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I guess i'm dense. As long as the crankshaft is turning, isn't a spark still being produced? So if some amount of fuel is still being sucked into the engine on downshift, why doesn't it just combust within the cylinders, instead of being passed into the pipes?

I had already plugged the hoses coming into the reed valves, and it was still popping. Tonight, i turned the screws out to 2.5 turns, and the popping on decel stopped. It's now idling around 1100 rpms, definitely smoother, and just a bit higher than just under 1000 before I turned them.

There's obviously still a part of the combustion process that I am just not understanding. I'd kind of like to understand what's going on in there, even though it's working fine.

Regards,
Pete in Gaithersburg, MD

1996, 6,000 miles
Relocated R/R, Corbin seat, Plexifairing III, Sunpro Voltmeter, Sears MF.
Xelement X840 Saddlebags

Last edited by PoggiPj; 09-15-2008 at 12:25 AM.
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post #7 of 10 (permalink) Old 09-15-2008, 08:09 AM
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Quote:
Originally Posted by Knifemaker View Post

Or they simply do not know how to read a spark plug.


KM
There you be! I don't trust the variance I see in the plugs & try to determine what I'm seeing. I liked the ease of being able to see what was going on in there. Yes I feel it was worth it but I like tools. A good mechanic can read plugs, I'm just a monkey with a wrench.
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post #8 of 10 (permalink) Old 09-15-2008, 09:20 AM
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during the combustion stroke all the fuel is not burnt, what's left then exits the exhaust port and then its my understanding that air is introduced out of the combustion chamber, and when that air mixes with the unburnt fuel you get your popping sound. this is especially present when decelerating as the amount of air entering is greatly reduced while the amount of fuel supplied takes a second to be reduced thus causing more fuel to remain unburnt.


Quote:
Originally Posted by PoggiPj View Post
I guess i'm dense. As long as the crankshaft is turning, isn't a spark still being produced? So if some amount of fuel is still being sucked into the engine on downshift, why doesn't it just combust within the cylinders, instead of being passed into the pipes?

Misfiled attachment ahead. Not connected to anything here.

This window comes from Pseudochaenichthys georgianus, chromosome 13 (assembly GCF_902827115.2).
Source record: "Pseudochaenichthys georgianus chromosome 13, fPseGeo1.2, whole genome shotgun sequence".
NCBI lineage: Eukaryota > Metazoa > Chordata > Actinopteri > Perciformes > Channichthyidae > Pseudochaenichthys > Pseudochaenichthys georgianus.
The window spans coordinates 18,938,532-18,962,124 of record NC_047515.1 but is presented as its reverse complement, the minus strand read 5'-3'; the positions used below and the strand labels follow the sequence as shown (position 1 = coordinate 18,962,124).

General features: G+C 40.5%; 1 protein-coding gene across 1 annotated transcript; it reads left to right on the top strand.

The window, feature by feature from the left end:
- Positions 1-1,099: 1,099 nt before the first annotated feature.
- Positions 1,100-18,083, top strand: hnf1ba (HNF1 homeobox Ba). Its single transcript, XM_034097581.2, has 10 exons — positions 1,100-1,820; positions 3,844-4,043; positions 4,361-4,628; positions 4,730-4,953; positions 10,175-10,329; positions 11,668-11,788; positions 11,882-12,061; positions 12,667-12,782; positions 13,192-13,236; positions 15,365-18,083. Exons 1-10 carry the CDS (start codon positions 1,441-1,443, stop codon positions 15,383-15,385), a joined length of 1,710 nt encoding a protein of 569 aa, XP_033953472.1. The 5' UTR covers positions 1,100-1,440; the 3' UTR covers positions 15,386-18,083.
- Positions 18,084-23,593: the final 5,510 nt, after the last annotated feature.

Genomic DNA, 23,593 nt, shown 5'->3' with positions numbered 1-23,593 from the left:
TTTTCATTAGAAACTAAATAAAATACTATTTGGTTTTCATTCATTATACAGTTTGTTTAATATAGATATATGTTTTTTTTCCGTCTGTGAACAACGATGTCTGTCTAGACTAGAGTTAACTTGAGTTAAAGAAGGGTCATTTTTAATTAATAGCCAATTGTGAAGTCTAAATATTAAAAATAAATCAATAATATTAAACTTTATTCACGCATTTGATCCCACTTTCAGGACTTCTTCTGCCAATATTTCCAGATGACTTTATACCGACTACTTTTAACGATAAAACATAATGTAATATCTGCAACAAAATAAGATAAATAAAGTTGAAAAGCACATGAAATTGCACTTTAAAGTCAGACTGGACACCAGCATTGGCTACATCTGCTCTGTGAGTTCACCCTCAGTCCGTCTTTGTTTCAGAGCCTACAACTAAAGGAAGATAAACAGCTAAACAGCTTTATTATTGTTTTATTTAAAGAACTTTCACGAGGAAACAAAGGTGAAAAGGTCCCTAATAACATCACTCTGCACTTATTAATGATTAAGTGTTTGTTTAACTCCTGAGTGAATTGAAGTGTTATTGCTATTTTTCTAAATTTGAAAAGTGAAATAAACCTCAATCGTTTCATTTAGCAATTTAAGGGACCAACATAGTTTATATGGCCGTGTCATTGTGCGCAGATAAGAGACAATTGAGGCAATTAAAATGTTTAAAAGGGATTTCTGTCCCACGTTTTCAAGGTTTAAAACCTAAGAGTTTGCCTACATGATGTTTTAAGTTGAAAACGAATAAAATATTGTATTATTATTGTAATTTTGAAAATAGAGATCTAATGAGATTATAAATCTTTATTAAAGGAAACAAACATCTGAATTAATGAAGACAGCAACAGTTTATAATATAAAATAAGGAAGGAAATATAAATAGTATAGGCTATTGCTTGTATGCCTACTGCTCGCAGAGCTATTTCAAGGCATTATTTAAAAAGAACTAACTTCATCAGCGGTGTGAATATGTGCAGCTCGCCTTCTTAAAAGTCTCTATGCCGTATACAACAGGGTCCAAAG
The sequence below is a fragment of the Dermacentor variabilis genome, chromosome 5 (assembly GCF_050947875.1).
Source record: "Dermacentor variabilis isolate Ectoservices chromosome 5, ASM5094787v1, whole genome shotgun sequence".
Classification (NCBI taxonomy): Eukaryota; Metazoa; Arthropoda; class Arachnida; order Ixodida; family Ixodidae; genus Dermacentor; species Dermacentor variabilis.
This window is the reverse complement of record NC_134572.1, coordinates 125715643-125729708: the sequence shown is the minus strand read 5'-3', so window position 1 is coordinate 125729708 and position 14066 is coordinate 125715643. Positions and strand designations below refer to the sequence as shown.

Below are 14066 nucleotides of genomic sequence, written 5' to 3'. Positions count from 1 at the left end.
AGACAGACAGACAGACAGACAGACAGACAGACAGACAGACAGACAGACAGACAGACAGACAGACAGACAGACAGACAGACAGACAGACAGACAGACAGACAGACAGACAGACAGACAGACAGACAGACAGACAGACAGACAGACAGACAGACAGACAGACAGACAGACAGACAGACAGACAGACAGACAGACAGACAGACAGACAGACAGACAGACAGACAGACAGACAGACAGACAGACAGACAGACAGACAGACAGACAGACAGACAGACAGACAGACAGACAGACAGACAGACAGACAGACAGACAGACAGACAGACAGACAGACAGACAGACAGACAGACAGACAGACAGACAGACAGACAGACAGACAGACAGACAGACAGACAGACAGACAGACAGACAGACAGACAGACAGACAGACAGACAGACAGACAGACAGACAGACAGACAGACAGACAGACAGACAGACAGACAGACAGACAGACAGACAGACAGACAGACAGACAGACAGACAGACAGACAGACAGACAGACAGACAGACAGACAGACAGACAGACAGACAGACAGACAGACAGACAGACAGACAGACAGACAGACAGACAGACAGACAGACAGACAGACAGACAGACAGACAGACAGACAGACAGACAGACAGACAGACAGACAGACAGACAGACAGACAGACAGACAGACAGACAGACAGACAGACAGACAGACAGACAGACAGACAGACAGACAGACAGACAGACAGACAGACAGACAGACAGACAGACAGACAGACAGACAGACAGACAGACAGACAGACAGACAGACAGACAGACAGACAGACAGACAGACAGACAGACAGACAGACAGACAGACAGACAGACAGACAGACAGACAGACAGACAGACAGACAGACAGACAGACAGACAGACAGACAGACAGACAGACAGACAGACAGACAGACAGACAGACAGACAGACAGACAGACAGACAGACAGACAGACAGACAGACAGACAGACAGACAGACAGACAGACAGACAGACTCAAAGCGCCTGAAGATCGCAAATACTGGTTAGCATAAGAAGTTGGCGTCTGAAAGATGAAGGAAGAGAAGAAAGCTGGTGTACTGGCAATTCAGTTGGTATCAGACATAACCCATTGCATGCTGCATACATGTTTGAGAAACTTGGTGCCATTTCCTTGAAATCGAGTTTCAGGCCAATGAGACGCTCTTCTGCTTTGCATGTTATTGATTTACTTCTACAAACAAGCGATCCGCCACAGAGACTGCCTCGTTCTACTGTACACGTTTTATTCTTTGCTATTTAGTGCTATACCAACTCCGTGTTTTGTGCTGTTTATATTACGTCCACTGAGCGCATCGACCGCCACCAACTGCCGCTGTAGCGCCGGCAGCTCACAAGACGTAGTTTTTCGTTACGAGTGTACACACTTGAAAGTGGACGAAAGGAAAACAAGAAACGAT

I had already plugged the hoses coming into the reed valves, and it was still popping. Tonight, i turned the screws out to 2.5 turns, and the popping on decel stopped. It's now idling around 1100 rpms, definitely smoother, and just a bit higher than just under 1000 before I turned them.

There's obviously still a part of the combustion process that I am just not understanding. I'd kind of like to understand what's going on in there, even though it's working fine.
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post #9 of 10 (permalink) Old 09-15-2008, 10:38 PM
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Quote:
Originally Posted by ryn View Post
during the combustion stroke all the fuel is not burnt, what's left then exits the exhaust port and then its my understanding that air is introduced out of the combustion chamber, and when that air mixes with the unburnt fuel you get your popping sound. this is especially present when decelerating as the amount of air entering is greatly reduced while the amount of fuel supplied takes a second to be reduced thus causing more fuel to remain unburnt.
I have to agree with every one on this one, and ryn summed it up prety darn good
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post #10 of 10 (permalink) Old 09-16-2008, 12:40 AM Thread Starter
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Ok, i follow all of that - until we get to the part where turning the screw CCW and enriching the mixture eliminates the popping. But you know what? I think I'm going to leave it at that, and just enjoy the smooth running... Thanks!

Regards,
Pete in Gaithersburg, MD

1996, 6,000 miles
Relocated R/R, Corbin seat, Plexifairing III, Sunpro Voltmeter, Sears MF.
Xelement X840 Saddlebags

Last edited by PoggiPj; 09-16-2008 at 12:42 AM.